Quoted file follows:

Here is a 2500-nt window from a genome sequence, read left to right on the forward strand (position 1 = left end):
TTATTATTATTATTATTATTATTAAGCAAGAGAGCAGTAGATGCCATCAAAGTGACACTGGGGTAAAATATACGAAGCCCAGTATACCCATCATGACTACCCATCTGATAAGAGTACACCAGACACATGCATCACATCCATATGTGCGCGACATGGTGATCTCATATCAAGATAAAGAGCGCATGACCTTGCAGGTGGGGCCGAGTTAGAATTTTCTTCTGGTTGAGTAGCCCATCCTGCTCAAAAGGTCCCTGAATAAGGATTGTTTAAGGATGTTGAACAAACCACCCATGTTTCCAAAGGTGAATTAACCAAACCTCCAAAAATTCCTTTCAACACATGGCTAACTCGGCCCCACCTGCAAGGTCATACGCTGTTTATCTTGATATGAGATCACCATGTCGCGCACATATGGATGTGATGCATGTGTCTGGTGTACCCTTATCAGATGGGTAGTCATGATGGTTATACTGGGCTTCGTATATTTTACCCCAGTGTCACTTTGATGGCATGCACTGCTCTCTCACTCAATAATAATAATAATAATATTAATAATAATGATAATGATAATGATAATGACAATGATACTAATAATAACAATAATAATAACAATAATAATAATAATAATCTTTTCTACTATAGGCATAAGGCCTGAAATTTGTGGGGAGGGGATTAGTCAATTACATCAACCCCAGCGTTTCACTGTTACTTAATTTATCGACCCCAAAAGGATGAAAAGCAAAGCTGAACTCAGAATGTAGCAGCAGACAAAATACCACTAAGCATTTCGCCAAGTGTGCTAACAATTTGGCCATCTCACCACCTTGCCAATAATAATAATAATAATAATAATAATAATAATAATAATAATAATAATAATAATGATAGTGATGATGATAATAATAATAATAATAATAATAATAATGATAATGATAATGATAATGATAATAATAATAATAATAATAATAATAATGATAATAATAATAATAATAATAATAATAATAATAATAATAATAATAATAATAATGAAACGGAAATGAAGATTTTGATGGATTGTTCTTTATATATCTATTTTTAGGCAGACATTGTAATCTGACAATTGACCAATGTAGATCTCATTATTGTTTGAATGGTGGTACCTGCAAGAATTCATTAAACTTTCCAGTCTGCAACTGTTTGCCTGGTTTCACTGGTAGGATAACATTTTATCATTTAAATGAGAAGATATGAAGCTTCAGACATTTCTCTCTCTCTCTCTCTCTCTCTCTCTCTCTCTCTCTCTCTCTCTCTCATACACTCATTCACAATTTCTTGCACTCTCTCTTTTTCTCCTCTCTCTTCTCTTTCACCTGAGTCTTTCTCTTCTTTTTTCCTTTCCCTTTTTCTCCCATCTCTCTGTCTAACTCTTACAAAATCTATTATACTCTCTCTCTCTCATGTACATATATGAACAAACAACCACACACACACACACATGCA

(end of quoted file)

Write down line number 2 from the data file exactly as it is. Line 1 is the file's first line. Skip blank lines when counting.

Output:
TTATTATTATTATTATTATTATTAAGCAAGAGAGCAGTAGATGCCATCAAAGTGACACTGGGGTAAAATATACGAAGCCCAGTATACCCATCATGACTACCCATCTGATAAGAGTACACCAGACACATGCATCACATCCATATGTGCGCGACATGGTGATCTCATATCAAGATAAAGAGCGCATGACCTTGCAGGTGGGGCCGAGTTAGAATTTTCTTCTGGTTGAGTAGCCCATCCTGCTCAAAAGGTCCCTGAATAAGGATTGTTTAAGGATGTTGAACAAACCACCCATGTTTCCAAAGGTGAATTAACCAAACCTCCAAAAATTCCTTTCAACACATGGCTAACTCGGCCCCACCTGCAAGGTCATACGCTGTTTATCTTGATATGAGATCACCATGTCGCGCACATATGGATGTGATGCATGTGTCTGGTGTACCCTTATCAGATGGGTAGTCATGATGGTTATACTGGGCTTCGTATATTTTACCCCAGTGTCACTTTGATGGCATGCACTGCTCTCTCACTCAATAATAATAATAATAATATTAATAATAATGATAATGATAATGATAATGACAATGATACTAATAATAACAATAATAATAACAATAATAATAATAATAATCTTTTCTACTATAGGCATAAGGCCTGAAATTTGTGGGGAGGGGATTAGTCAATTACATCAACCCCAGCGTTTCACTGTTACTTAATTTATCGACCCCAAAAGGATGAAAAGCAAAGCTGAACTCAGAATGTAGCAGCAGACAAAATACCACTAAGCATTTCGCCAAGTGTGCTAACAATTTGGCCATCTCACCACCTTGCCAATAATAATAATAATAATAATAATAATAATAATAATAATAATAATAATAATAATGATAGTGATGATGATAATAATAATAATAATAATAATAATAATGATAATGATAATGATAATGATAATAATAATAATAATAATAATAATAATGATAATAATAATAATAATAATAATAATAATAATAATAATAATAATAATAATAATGAAACGGAAATGAAGATTTTGATGGATTGTTCTTTATATATCTATTTTTAGGCAGACATTGTAATCTGACAATTGACCAATGTAGATCTCATTATTGTTTGAATGGTGGTACCTGCAAGAATTCATTAAACTTTCCAGTCTGCAACTGTTTGCCTGGTTTCACTGGTAGGATAACATTTTATCATTTAAATGAGAAGATATGAAGCTTCAGACATTTCTCTCTCTCTCTCTCTCTCTCTCTCTCTCTCTCTCTCTCTCTCTCTCATACACTCATTCACAATTTCTTGCACTCTCTCTTTTTCTCCTCTCTCTTCTCTTTCACCTGAGTCTTTCTCTTCTTTTTTCCTTTCCCTTTTTCTCCCATCTCTCTGTCTAACTCTTACAAAATCTATTATACTCTCTCTCTCTCATGTACATATATGAACAAACAACCACACACACACACACATGCA